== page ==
A Mayfair Conundrum

Chapter VII – An Upgrade to Conundrum

The magnitude of Lanky Ella Lanesbury’s revelation was dumbfounding. Had it been an earthquake, it would have unleashed a tsunami, and not in a good way. I remained steadfast in my Freudian listening pose. Learning from Ypres, I betrayed no emotion. When the Vasa-Lanesbury dialogue resumed, I was the incarnation of stoicism.

“A kiss! With tongue! And a grope! Every half an hour! In public!”

“I should have been clearer, Vanessa. The proposed kiss, with tongue, is to be every half an hour. The grope is on the hour. I should also have said that the location of the grope has yet to be settled on.”

“You mean you are to be groped in a particular location on Regent Street?”

“Not quite. It is not the geographic location of the grope that is in question.”

“Then where is it proposed to be?”

“South of the border. In the nether regions.”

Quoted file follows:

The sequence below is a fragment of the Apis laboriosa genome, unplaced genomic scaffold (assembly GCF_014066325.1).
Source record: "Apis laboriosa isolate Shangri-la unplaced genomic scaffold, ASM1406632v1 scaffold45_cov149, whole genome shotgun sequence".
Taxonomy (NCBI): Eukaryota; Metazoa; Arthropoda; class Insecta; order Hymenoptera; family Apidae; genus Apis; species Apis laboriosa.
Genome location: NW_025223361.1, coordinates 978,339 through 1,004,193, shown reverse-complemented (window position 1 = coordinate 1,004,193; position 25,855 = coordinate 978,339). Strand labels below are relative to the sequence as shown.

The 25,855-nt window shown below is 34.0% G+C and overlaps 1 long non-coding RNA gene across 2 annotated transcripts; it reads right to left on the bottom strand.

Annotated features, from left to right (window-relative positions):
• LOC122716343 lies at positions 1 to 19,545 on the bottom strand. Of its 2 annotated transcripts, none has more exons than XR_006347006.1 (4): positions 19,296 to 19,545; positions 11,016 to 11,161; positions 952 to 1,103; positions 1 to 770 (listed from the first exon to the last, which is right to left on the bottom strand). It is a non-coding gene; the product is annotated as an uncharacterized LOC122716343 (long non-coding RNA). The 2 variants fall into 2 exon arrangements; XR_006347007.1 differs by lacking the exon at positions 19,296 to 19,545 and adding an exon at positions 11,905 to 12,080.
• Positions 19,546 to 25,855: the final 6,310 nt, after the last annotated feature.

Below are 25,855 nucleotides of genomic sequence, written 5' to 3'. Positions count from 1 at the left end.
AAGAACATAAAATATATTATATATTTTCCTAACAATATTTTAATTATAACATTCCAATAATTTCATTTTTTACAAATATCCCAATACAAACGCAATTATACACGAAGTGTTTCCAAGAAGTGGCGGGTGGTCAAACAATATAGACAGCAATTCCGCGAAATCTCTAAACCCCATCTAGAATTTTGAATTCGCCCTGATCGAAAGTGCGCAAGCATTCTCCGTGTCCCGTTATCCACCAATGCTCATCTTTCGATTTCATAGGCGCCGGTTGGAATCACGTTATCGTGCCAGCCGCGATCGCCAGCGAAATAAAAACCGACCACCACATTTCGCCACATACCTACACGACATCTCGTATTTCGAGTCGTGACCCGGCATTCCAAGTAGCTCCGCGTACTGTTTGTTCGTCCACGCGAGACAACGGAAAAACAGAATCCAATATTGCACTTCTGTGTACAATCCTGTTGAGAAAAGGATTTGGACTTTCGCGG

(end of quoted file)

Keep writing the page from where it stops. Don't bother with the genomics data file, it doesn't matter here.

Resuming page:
“Aren’t those geographical, Ella?”

“You appear confused. Perhaps I have not been clear.”

“No, you have been abundantly clear. In return for a gentleman friend’s second opinion, while on your Regent Street shopping expeditions, you are to be kissed, with tongue, in a Southern manner, and groped in the Netherlands. All this with shocking regularity.”

I may have said my last interjection a tad too loudly. An old lady clutching a volume on petroleum-based pesticides shushed me. She then proceeded to give Ella and me the once over.

“Well, Vanessa, you seem to have got the gist of it. Even if your facts are a bit muddled. I shall put that down to emotion.” Ella paused. “What should I do?”

“This is definitely a conundrum. There is no question that the upgrade from quandary was necessary. Groping firmly pulls it out of the quandary category. A further escalation into kerfuffle might prove judicious. I will have to consult Ypres.”

“Good idea. It is best to keep this between us girls.”

“We.”

“We, what?”

“Isn’t it ‘we girls’, as opposed to ‘us girls’?”

“It doesn’t matter. You must go get Ypres straight away.”

On that note, Lanky Ella and I decided to disband. Time was of the essence. I had to get access to Ypres’s brain as fast as possible.